A year ago Rolling Stone journalist Sabrina Erdely published the sensational, and now thoroughly discredited, exposé, “A Rape on Campus,” which detailed in horrific detail an alleged gang rape at the University of Virginia. As I scrolled through my Facebook newsfeed the evening of Nov. 19 I read again and again the same refrain from my fellow UVA alumni: “I am shocked but not surprised.”
To refresh your memories: The piece told the story of a female student, identified only as Jackie, who recounts attending a date party at the Phi Kappa Psi fraternity. Her date, an upperclassman, leads her to a bedroom upstairs, where, allegedly, she is thrown on to a glass table and raped by seven men over the course of three hours. The incident ends with a classmate she recognizes from her anthropology class on top of her:
Someone handed her classmate a beer bottle. Jackie stared at the young man, silently begging him not to go through with it. And as he shoved the bottle into her, Jackie fell into a stupor, mentally untethering from the brutal tableau, her mind leaving behind the bleeding body under assault on the floor.
Shocked but not surprised. I have to admit this was my gut reaction as well, which in hindsight seems strange to me. I had attended a couple of parties at Phi Kappa Psi during my first year at the University of Virginia. I was aware of alcohol-fueled hookups, which by today’s standards of affirmative consent, may have passed into the sexual assault grey zone. But ritualized, premeditated gang rape? If I had thought such an atrocity was within the realm of possibility, surely I would not have stepped foot in the place.
And yet when I saw Ms. Erdely’s reporting, I wanted to believe it. Not because I have an axe to grind with fraternities, but because I didn’t want to question the integrity of the victim, whose voices are too often ignored or silenced. And I did not want to question the integrity of the reporter, who no doubt shared my instinct to take Jackie at her word.
Of course, you know what happened next: Other journalists investigated Ms. Erderly’s work, and found she had not interviewed the accused or any of the central witnesses, at the request of Jackie. Slowly, the whole story unraveled. In its wake, a fraternity house was left vandalized, university administrators were defamed and, worst of all, Jackie herself was potentially revictimized, whatever trauma she had experienced exposed to the harsh and unforgiving scrutiny of the media.
This unfortunate saga has been in the back of my mind in recent weeks as I’ve read stories about the role of the media at protests against institutionalized racism on various college campuses. Earlier this month at the University of Missouri, Tim Tai, a freelance journalist for ESPN, was forcibly prevented from taking pictures of a tent city activists had set up on public grounds. In a widely circulated video, an assistant professor of mass media is heard saying, “Who wants to help me get this reporter out of here? I need some muscle over here!” The activists justified keeping out the media with a statement on Twitter, which read: “We ask for no media in the parameters so the place where people live, fellowship, and sleep can be protected from twisted insincere narratives.” (The group behind the protests, Concerned Student 1950, later reversed course, putting out fliers that read, "The media is important to tell our story and experiences at Mizzou to the world. Let's welcome and thank them.")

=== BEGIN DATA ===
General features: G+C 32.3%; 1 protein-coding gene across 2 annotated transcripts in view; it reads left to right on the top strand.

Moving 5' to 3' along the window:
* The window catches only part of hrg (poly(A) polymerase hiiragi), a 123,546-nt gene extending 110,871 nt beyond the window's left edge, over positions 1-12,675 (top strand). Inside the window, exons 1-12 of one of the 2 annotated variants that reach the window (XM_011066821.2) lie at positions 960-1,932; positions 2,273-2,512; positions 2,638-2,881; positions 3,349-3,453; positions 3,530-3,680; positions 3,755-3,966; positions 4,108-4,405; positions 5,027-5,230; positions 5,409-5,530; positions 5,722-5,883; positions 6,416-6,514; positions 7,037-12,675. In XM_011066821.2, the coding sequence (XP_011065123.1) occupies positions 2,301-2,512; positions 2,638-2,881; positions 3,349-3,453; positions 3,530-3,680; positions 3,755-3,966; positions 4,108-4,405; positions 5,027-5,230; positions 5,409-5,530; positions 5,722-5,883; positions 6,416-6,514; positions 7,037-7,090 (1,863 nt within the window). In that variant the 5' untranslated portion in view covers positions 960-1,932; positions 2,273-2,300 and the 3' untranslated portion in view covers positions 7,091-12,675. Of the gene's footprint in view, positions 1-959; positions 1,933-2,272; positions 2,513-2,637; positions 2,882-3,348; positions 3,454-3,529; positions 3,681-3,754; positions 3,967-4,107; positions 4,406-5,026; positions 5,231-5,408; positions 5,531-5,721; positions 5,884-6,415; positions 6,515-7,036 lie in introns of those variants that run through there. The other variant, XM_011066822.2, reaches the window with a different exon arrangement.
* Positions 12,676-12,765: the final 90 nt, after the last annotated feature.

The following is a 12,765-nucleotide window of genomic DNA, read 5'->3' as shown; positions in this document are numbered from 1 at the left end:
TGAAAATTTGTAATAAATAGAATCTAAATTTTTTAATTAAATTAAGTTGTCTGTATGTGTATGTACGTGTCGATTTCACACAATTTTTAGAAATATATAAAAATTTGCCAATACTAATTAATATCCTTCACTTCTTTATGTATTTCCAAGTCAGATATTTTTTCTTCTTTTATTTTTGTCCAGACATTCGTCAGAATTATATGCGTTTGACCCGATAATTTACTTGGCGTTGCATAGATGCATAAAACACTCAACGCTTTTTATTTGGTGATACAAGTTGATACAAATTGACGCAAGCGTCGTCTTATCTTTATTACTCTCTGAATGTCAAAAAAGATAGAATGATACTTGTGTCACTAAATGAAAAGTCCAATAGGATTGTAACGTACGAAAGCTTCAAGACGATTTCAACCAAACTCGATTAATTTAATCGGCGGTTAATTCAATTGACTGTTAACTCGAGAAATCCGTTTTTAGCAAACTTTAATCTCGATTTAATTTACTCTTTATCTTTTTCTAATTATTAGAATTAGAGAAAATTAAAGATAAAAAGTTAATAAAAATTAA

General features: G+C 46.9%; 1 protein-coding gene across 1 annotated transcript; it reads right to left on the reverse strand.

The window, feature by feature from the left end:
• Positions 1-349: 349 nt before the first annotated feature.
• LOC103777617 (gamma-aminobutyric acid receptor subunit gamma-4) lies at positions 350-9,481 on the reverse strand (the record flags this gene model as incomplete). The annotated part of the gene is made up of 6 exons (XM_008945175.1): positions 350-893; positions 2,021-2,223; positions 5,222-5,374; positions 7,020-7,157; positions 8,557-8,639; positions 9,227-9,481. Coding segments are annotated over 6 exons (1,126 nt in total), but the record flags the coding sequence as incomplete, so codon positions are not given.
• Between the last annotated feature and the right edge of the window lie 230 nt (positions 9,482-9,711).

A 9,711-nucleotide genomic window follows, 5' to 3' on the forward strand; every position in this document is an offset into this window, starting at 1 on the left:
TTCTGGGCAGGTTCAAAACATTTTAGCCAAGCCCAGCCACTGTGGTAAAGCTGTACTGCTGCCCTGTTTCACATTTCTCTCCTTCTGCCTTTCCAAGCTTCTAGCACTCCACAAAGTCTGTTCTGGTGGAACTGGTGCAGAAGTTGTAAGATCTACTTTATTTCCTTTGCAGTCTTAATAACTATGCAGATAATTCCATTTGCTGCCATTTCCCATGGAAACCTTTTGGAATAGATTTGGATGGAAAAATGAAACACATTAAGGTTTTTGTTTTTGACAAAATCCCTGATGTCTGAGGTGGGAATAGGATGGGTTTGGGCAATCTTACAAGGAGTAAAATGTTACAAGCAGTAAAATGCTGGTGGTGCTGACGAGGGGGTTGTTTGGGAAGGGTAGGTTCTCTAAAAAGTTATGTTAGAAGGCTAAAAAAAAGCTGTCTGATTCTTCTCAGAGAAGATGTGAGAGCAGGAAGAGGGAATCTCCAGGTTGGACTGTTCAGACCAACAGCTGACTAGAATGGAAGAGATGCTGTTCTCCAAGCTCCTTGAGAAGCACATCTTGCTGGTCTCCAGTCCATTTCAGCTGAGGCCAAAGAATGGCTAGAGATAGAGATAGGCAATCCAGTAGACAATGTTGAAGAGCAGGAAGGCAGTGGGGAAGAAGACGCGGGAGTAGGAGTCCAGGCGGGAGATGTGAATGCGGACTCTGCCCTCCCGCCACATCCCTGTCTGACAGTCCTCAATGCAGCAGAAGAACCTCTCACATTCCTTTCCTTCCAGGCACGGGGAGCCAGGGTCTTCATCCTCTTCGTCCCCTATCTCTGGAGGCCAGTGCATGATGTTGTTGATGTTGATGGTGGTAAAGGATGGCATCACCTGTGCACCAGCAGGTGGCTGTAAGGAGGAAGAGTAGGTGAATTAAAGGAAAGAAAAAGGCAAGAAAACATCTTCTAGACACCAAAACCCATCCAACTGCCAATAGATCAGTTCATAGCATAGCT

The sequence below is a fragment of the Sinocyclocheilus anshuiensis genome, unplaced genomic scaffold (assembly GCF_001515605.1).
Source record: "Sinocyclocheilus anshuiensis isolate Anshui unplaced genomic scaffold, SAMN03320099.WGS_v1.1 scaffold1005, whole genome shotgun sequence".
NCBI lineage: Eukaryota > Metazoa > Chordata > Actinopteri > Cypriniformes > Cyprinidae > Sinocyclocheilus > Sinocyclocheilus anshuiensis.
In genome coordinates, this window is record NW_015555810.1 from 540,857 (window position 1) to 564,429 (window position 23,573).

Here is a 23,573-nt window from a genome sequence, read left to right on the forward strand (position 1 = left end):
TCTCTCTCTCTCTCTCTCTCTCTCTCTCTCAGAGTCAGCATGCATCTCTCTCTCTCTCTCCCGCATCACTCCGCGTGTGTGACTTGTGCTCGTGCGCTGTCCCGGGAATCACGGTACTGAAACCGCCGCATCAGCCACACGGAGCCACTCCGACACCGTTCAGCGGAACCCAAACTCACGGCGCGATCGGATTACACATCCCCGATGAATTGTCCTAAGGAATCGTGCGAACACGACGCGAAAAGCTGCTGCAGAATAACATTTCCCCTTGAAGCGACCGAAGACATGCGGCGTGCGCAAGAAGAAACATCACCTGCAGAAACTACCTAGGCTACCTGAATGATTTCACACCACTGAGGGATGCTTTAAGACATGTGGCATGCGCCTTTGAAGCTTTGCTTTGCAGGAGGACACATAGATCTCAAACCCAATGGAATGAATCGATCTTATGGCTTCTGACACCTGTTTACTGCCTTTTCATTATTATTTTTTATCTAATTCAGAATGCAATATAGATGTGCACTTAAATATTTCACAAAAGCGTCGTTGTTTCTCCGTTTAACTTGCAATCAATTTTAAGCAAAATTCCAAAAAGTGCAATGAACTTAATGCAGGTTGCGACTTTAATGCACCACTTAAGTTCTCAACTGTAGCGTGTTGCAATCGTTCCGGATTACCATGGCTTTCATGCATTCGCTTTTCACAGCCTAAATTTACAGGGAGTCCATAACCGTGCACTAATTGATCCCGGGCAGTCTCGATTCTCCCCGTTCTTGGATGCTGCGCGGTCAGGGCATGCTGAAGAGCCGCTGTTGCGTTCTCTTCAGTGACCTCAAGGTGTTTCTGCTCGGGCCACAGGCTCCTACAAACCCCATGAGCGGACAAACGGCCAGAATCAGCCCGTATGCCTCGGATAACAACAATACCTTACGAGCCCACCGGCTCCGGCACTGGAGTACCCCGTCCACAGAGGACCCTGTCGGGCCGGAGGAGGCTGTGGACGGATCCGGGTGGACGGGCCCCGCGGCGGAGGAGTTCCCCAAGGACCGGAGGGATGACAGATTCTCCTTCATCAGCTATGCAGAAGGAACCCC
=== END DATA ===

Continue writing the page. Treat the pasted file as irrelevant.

On Nov. 18, students at Smith College organized a sit-in of 300 to 500 people in solidarity with the University of Missouri. The news site MassLive reported media coverage was not welcome, at least not in the traditional sense:
Alyssa Mata-Flores, a 21-year-old Smith College senior and one of the sit-in's organizers, explained that the rule was born from "the way that media has historically painted radical black movements as violent and aggressive."
"We are asking that any journalists or press that cover our story participate and articulate their solidarity with black students and students of color," she told MassLive in the Student Center Wednesday. "By taking a neutral stance, journalists and media are being complacent in our fight."
I do not dispute Ms. Mata-Flores’s assertion that the media has at times failed in its coverage of marginalized peoples and movements. Protesters at other schools, including the Jesuit Loyola University Chicago, have adopted similar "no media" policies. But the answer to skewed or biased reporting is not less neutrality but more. If the Rolling Stone debacle taught me one thing it was the danger of mixing journalism with advocacy. Ms. Erdely knew that she wanted to shed light on the horrors of sexual assault on campus, and when she found a story that was sure to make headlines, it became too good to fact check. We cannot say definitively that her reporting “hurt the cause” of fighting sexual assualt on campus (some worry that victims’ stories will now be easier to dismiss), but it certainly did not help.
But the institutions and people wronged by the Rolling Stone’s reckless disregard for the facts did not respond by blocking out the media. Rather, it was excellent reporting by The Washington Post and others, as well as an independent report by the Columbia Journalism Review, that uncovered the truth. To paraphrase Supreme Court Justice Louis Brandeis, the remedy to bad journalism, is more journalism. At its best, the free press keeps organizations and movements transparent and honest, which in the long run is in their best interests. Today, campus movements for racial justice deserve nothing less.